Conference on Mining and Community Development in Lao PDR takes place in Vientiane
Vientiane, September 19, 2011 – The Ministry of Energy and Mines of Lao PDR – in collaboration with Phu Bia Mining Ltd, MMG LXML Sepon, and the World Bank – organized the Conference on Mining and Community Development in Lao PDR: Community Development Funds. During the conference, participants from government, private sector, civil society and international agencies studied international and local experiences with community development funds related to the mining industry and discussed how the legal and regulatory requirements for community development funds could help ensure effective benefit sharing mechanisms.
In recent years, the prices of many minerals have reached unprecedented levels allowing solid profits to investors and important revenue to government. Mining projects all over the world are increasingly expected to deliver sustainable benefits to local, regional, and national stakeholders. In response to this, many governments and companies are considering the use of funds or trusts to share the profits and benefits of mining or oil and gas operations with the impacted communities.
In Lao PDR, the Minerals Law of 2008 makes it a requirement to investors that they contribute to Community Development Funds. To achieve such benefits, however, these community funds need to be integrated into the local development context and executed in consultation with the communities. Community Development Funds channeling revenues generated by mining operations back into communities can be the answer – especially in rural areas where public services may be weak and where connections to central or even local authorities may be limited. But such funds need to be designed and administered in close collaboration between companies, communities and government. Examples from Peru, Australia, Lao PDR and other countries show that funds can be used to deliver community investment programs or even transfer mining profits directly back to local inhabitants. Funds have also been used to manage compensation funds and to continue local community support even after the mine has been closed. “We are happy that the World Bank has this opportunity to share some recent studies of what has worked in other countries with large mineral resources. But these examples naturally have to be tailored to what is needed in the individual projects in Lao PDR since every mining project has its unique characteristics and needs,” says Ms. Genevieve Boyreau, Senior Country Economist.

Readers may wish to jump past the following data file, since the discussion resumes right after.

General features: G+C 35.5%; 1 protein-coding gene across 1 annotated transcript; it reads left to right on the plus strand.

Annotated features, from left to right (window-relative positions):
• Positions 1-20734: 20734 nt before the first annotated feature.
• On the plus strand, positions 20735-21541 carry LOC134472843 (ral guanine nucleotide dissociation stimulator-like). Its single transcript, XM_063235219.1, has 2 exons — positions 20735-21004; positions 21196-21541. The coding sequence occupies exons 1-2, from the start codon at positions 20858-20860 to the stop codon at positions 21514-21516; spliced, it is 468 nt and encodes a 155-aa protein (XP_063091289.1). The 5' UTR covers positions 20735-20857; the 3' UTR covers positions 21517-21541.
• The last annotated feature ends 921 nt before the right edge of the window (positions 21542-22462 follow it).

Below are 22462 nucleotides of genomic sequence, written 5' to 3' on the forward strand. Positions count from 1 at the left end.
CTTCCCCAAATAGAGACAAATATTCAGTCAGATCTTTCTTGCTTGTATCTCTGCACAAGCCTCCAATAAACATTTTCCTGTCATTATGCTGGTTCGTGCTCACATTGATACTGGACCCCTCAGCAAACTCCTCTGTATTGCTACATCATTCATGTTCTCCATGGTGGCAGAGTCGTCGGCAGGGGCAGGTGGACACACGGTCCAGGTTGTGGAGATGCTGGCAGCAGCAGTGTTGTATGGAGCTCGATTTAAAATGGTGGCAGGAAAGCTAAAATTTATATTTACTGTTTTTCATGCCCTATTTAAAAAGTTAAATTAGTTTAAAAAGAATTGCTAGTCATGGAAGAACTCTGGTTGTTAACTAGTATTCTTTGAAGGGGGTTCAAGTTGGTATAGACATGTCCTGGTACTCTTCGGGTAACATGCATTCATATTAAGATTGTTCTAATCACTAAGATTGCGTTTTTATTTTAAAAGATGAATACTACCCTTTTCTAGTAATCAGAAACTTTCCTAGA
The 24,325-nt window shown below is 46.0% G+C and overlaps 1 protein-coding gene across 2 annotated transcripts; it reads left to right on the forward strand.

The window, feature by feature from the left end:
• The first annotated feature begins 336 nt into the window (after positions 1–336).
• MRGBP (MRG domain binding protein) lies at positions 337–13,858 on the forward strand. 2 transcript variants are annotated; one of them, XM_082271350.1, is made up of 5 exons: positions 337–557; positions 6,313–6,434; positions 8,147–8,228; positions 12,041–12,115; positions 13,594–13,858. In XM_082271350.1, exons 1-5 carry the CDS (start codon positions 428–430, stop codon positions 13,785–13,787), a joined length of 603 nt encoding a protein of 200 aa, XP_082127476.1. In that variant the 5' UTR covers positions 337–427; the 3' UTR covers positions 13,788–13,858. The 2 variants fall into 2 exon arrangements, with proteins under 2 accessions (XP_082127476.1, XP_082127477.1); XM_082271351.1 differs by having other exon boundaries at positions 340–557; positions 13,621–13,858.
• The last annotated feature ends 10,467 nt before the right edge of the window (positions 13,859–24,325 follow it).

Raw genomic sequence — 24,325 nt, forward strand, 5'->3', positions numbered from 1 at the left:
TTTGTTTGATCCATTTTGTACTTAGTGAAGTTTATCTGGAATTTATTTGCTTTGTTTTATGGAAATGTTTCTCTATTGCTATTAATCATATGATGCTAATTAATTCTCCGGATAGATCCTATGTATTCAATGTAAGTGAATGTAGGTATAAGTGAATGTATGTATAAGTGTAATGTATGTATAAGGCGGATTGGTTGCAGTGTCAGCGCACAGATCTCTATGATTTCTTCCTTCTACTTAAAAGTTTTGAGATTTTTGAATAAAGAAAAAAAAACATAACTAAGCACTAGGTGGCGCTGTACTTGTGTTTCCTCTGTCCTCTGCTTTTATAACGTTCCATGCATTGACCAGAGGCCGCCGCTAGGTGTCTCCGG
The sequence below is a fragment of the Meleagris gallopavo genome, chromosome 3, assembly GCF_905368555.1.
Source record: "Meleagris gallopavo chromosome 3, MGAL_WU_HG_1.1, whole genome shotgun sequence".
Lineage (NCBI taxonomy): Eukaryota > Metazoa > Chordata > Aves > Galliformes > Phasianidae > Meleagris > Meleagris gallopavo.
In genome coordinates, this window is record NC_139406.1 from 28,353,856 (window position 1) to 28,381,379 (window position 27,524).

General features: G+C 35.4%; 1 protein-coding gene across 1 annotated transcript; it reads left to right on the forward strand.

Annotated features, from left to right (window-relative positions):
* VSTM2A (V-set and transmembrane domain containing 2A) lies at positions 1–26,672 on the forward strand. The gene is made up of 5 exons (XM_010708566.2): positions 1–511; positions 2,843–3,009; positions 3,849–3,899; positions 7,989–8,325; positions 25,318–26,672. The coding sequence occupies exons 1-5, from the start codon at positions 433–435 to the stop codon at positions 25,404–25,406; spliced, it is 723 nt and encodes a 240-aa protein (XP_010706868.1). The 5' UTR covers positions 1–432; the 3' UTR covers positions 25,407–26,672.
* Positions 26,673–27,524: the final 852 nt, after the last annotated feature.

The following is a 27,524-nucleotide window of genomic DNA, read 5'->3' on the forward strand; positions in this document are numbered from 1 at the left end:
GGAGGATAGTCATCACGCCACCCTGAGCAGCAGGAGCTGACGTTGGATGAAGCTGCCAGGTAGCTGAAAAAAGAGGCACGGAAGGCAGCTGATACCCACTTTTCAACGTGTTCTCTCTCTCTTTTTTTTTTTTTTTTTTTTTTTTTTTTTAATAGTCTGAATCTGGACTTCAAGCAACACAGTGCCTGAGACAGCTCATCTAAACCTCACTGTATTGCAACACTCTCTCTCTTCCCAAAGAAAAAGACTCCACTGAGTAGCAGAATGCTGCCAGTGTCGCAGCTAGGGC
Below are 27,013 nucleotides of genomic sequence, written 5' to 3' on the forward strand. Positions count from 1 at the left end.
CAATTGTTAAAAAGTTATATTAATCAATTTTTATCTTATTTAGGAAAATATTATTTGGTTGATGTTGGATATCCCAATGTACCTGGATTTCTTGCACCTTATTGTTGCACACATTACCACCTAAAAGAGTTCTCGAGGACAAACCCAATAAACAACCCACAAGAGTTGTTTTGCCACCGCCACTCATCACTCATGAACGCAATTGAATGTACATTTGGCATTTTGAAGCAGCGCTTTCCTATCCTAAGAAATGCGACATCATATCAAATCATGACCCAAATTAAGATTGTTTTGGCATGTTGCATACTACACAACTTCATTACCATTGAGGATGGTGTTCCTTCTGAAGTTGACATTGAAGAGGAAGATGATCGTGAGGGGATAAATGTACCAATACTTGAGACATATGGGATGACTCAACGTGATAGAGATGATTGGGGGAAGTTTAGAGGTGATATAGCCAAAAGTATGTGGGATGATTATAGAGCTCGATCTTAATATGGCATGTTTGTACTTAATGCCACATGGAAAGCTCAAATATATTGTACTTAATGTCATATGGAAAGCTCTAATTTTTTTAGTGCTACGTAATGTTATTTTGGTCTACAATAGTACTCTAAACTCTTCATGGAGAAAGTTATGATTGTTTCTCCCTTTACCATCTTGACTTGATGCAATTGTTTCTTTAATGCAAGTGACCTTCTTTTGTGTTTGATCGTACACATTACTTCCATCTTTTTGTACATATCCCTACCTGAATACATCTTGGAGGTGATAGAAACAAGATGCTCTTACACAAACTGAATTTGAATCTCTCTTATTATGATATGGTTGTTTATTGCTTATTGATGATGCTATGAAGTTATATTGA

Mining projects have the potential of contributing positively to development through a number of channels, ranging from employment and tax payments, to local procurement and investment in areas such as infrastructure, training and education. Mining companies can also help build the capacity of local authorities in order to help them achieve their community development objectives. Community development funds can also help with sharing of benefits and compensating any community members who have been negatively affected by mining operations.
“When people see that benefits are shared fairly and promptly, it also helps strengthen local stability and it could be a strong instrument to align Lao PDR’s national development strategy with local needs,” says H.E. Mr. Somboune Rasasombath, Vice-Minister of Energy and Mines. Lao PDR already has had some notable successes in implementing benefit sharing mechanisms. Both Phu Bia Gold and Copper Mine and MMG LXML Sepon support effective programs which allow villagers and local authorities to identify projects and investments that are then financed from their respective community development funds. In addition to that, they also both have preferential procurement from the local communities and offer preferential employment to residents of villages near the project site.
These innovative funding and compensation schemes are helping to ensure the benefits from mining projects go beyond mere compensation for affected populations and expand to making important contributions to the positive development of communities affected by mining operations.